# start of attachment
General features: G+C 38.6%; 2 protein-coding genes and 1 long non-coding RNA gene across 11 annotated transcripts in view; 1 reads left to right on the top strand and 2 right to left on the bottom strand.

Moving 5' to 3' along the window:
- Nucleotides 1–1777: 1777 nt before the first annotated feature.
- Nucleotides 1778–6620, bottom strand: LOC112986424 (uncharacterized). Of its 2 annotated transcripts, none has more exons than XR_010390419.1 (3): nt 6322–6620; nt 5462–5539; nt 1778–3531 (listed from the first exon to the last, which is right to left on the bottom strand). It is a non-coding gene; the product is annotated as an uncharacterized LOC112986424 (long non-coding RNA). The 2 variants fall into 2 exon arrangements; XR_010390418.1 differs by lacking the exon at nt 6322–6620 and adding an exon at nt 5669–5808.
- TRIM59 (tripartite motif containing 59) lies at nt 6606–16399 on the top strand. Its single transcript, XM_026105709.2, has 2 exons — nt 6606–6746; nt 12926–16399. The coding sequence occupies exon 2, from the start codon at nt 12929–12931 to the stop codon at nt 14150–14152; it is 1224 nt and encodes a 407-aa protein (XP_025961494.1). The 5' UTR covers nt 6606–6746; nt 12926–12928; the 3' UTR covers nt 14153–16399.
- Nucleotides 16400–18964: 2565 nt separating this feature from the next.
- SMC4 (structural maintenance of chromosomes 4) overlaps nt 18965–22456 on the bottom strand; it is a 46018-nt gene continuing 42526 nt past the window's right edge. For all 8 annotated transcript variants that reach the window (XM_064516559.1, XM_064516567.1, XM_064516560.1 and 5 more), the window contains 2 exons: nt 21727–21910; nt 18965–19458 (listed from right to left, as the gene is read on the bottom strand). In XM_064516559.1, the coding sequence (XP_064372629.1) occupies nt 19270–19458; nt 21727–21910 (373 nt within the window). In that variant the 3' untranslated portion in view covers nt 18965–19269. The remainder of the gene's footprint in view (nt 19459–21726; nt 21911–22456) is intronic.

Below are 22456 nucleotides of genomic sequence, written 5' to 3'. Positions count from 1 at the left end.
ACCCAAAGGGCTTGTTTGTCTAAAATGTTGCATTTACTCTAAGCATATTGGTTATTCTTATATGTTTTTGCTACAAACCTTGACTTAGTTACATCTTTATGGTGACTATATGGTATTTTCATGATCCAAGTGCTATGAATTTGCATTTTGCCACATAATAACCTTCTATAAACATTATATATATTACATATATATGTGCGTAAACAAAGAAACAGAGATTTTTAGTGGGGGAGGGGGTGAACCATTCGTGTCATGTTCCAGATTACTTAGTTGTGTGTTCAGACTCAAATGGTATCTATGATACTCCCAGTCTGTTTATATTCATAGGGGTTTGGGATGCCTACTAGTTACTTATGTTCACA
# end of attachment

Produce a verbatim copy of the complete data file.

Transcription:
General features: G+C 38.6%; 2 protein-coding genes and 1 long non-coding RNA gene across 11 annotated transcripts in view; 1 reads left to right on the top strand and 2 right to left on the bottom strand.

Moving 5' to 3' along the window:
- Nucleotides 1–1777: 1777 nt before the first annotated feature.
- Nucleotides 1778–6620, bottom strand: LOC112986424 (uncharacterized). Of its 2 annotated transcripts, none has more exons than XR_010390419.1 (3): nt 6322–6620; nt 5462–5539; nt 1778–3531 (listed from the first exon to the last, which is right to left on the bottom strand). It is a non-coding gene; the product is annotated as an uncharacterized LOC112986424 (long non-coding RNA). The 2 variants fall into 2 exon arrangements; XR_010390418.1 differs by lacking the exon at nt 6322–6620 and adding an exon at nt 5669–5808.
- TRIM59 (tripartite motif containing 59) lies at nt 6606–16399 on the top strand. Its single transcript, XM_026105709.2, has 2 exons — nt 6606–6746; nt 12926–16399. The coding sequence occupies exon 2, from the start codon at nt 12929–12931 to the stop codon at nt 14150–14152; it is 1224 nt and encodes a 407-aa protein (XP_025961494.1). The 5' UTR covers nt 6606–6746; nt 12926–12928; the 3' UTR covers nt 14153–16399.
- Nucleotides 16400–18964: 2565 nt separating this feature from the next.
- SMC4 (structural maintenance of chromosomes 4) overlaps nt 18965–22456 on the bottom strand; it is a 46018-nt gene continuing 42526 nt past the window's right edge. For all 8 annotated transcript variants that reach the window (XM_064516559.1, XM_064516567.1, XM_064516560.1 and 5 more), the window contains 2 exons: nt 21727–21910; nt 18965–19458 (listed from right to left, as the gene is read on the bottom strand). In XM_064516559.1, the coding sequence (XP_064372629.1) occupies nt 19270–19458; nt 21727–21910 (373 nt within the window). In that variant the 3' untranslated portion in view covers nt 18965–19269. The remainder of the gene's footprint in view (nt 19459–21726; nt 21911–22456) is intronic.

Below are 22456 nucleotides of genomic sequence, written 5' to 3'. Positions count from 1 at the left end.
ACCCAAAGGGCTTGTTTGTCTAAAATGTTGCATTTACTCTAAGCATATTGGTTATTCTTATATGTTTTTGCTACAAACCTTGACTTAGTTACATCTTTATGGTGACTATATGGTATTTTCATGATCCAAGTGCTATGAATTTGCATTTTGCCACATAATAACCTTCTATAAACATTATATATATTACATATATATGTGCGTAAACAAAGAAACAGAGATTTTTAGTGGGGGAGGGGGTGAACCATTCGTGTCATGTTCCAGATTACTTAGTTGTGTGTTCAGACTCAAATGGTATCTATGATACTCCCAGTCTGTTTATATTCATAGGGGTTTGGGATGCCTACTAGTTACTTATGTTCACA